Insatiable Appetite: Food as a Cultural Signifier
Like no other item of daily life, food intimately connects the world's population to the process of globalization - a process that was by no means a recent development. Particularly Europe and the Mediterranean have been connected by alimentary exchange since antiquity. Yet while food serves to build bridges, it is also a potent marker of social, religious, gendered, and ethnic differences. This conference aimed at exploring the cultural as well as scientific ramifications of food and foodways in Europe and the Mediterranean in a longue durée and interdisciplinary perspective.
Winner of 2017 International Prize for Arabic Fiction: Previews Before Today’s Announcement
The final countdown to the 2017 International Prize for Arabic Fiction — popularly known as the “Arabic Booker” — has begun: The prize is set to be announced this evening in Abu Dhabi, the night before the opening of the city’s international book fair. Last night, five of the six shortlisted authors were hosted by NYU Abu Dhabi in a discussion moderated by AUB professor Bilal Orfali. Writer Rana Asfour tweeted from the event, which Kuwaiti novelist Ismail Fahd Ismail (shortlisted for his Al-Sabiliat) was apparently unable to attend. The five who attended were Libyan novelist Najwa Binshatwan, shortlisted for The Slave Pens; Iraqi novelist Saad Mohammed Raheem, shortlisted for The Bookseller’s Murder; Egyptian novelist Mohammed Abdel Nabi, shortlisted for In the Spider’s Room; Lebanese novelist Elias Khoury, shortlisted for Children of the Ghetto – My Name is Adam; and Saudi novelist Mohammed Hasan Alwan, shortlisted for A Small Death. Snippets from the night include Binshatwan saying: “The Arab character is decaying and we are trying to save what’s left through writing. Writing is my escape as well.” According to Asfour, Binshatwan also said, “For my book I collected folkloric stories because formal history never mentioned slavery in Libya, actually marginalised it.” Alwan, whose novel follows twelfth-century philosopher-poet Ibn Arabi, said, according to Asfour, “Writing on a real character was challenging yet I learnt as I wrote & it proved a joyous experience’.” Abdel Nabi, who was apparently asked about whether his novel presents stereotypical gay characters, perhaps in response to an online review of his In the Spider’s Room, which is set around the Queen Boat arrests of many in Cairo’s gay community. Abdel Nabi apparently said: “Let’s not burden literature with more than it can take!” Asfour clarified that she felt Abdel Nabi “avoided the question. He said that literature should not always be expected to carry the burden of reality.” In respones to a question about why only one woman was on the shortlist, Khoury apparently said: “A personal observation is literature in [the] world[,] not only Arab world[,] has male domination.” Khoury also reportedly added that the “‘trend now is 2 write about the present as if in revenge on authors who refused to break silence in the past.” Interviews with all six of the shortlisted authors can be found on the International Prize for Arabic Fiction website, where they all gamely answer questions about where they were when they heard they’d been shortlisted (at the office; at home; recovering from surgery) and who influenced them (shortlisted novelist Saad Mohammed Raheem generously names fellow shortlistee Elias Khoury). The National ran a short piece about each author’s chances, although without any fun numbers to gamble on. Short translated excerpts of each of the novels can be read in the current issue of Banipal magazine, along with a discussion of whether literary prizes are a positive or a negative for Arabic letters. Over on Bookwitty, I discuss this discussion, and recommend 10 reads from the prize’s first 10 years. As in other years, the six shortlisted finalists will receive $10,000, with an additional $50,000 going to the winner. Last year’s winner of the Prize was Destinies: Concerto of the Holocaust and the Nakba by Rabai al-Madhoun. Other previous winners include Shukri Mabkout’s The Italian (2015); Ahmed Saadawi’s Frankenstein in Baghdad (2014), forthcoming in translation by Jonathan Wright in 2018; Saud Alsanousi’s The Bamboo Stalk (2013), translated into English by Jonathan Wright; Rabee Jaber’s The Druze of Belgrade (2012); Mohammed Achaari’s The Arch and the Butterfly and Raja Alem’s The Dove’s Necklace, co-winners, both in English translation (2011); Abdo Khal’s Throwing Sparks (2010), translated into English by Maia Tabet and Michael Scott; Youssef Ziedan’s Azazeel (2009), translated into English by Jonathan Wright; and Bahaa Taher’s Sunset Oasis (2008), translated into English by Humphrey Davies. The IPAF does provide funding for English translation for its winners.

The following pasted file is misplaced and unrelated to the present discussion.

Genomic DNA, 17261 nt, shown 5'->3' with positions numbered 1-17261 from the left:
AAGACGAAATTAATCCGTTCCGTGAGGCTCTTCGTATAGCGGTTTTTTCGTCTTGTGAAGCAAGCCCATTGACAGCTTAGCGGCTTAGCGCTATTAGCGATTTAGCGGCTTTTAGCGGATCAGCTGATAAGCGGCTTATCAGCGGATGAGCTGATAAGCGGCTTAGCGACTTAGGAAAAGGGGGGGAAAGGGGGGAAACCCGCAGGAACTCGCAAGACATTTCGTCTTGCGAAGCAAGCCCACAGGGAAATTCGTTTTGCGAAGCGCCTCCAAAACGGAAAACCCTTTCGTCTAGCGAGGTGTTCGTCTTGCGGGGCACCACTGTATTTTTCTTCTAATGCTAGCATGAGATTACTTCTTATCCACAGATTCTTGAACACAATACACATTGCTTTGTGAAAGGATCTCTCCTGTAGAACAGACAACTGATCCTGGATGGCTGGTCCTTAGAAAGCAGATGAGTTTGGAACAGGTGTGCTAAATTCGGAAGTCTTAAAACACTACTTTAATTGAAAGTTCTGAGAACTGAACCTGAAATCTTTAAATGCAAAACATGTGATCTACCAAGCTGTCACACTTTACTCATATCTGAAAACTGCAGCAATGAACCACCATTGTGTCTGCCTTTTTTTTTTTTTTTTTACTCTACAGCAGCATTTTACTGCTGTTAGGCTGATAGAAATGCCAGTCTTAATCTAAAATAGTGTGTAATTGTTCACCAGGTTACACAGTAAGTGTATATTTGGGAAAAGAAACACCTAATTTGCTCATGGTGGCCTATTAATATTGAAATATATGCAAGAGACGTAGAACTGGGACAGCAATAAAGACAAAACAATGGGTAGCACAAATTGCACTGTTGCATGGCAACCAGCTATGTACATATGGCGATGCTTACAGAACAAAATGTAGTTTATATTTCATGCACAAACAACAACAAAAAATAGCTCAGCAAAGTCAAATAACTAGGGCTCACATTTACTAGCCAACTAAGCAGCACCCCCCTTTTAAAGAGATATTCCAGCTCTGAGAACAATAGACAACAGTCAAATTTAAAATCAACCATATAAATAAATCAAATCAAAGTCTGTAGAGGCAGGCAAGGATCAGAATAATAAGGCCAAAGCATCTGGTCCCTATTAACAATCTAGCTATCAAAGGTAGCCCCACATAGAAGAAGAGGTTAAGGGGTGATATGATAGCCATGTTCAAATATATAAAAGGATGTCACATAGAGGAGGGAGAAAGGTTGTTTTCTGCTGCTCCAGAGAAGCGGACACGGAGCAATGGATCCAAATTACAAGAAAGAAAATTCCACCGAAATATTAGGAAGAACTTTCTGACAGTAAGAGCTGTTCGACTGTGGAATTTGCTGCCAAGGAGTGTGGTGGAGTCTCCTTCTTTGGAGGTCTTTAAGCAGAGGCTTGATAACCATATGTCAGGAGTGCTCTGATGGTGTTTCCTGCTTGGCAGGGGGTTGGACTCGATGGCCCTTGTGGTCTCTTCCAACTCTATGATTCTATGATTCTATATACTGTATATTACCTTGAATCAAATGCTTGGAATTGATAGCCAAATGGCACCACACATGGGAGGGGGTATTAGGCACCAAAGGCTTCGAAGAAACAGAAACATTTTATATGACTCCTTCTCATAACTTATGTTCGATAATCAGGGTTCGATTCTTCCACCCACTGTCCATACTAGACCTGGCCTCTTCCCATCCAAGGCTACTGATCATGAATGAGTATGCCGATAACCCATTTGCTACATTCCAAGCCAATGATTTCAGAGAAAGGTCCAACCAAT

Hot Encounters: Glass Blowing and Glass Art in the Middle East and Europe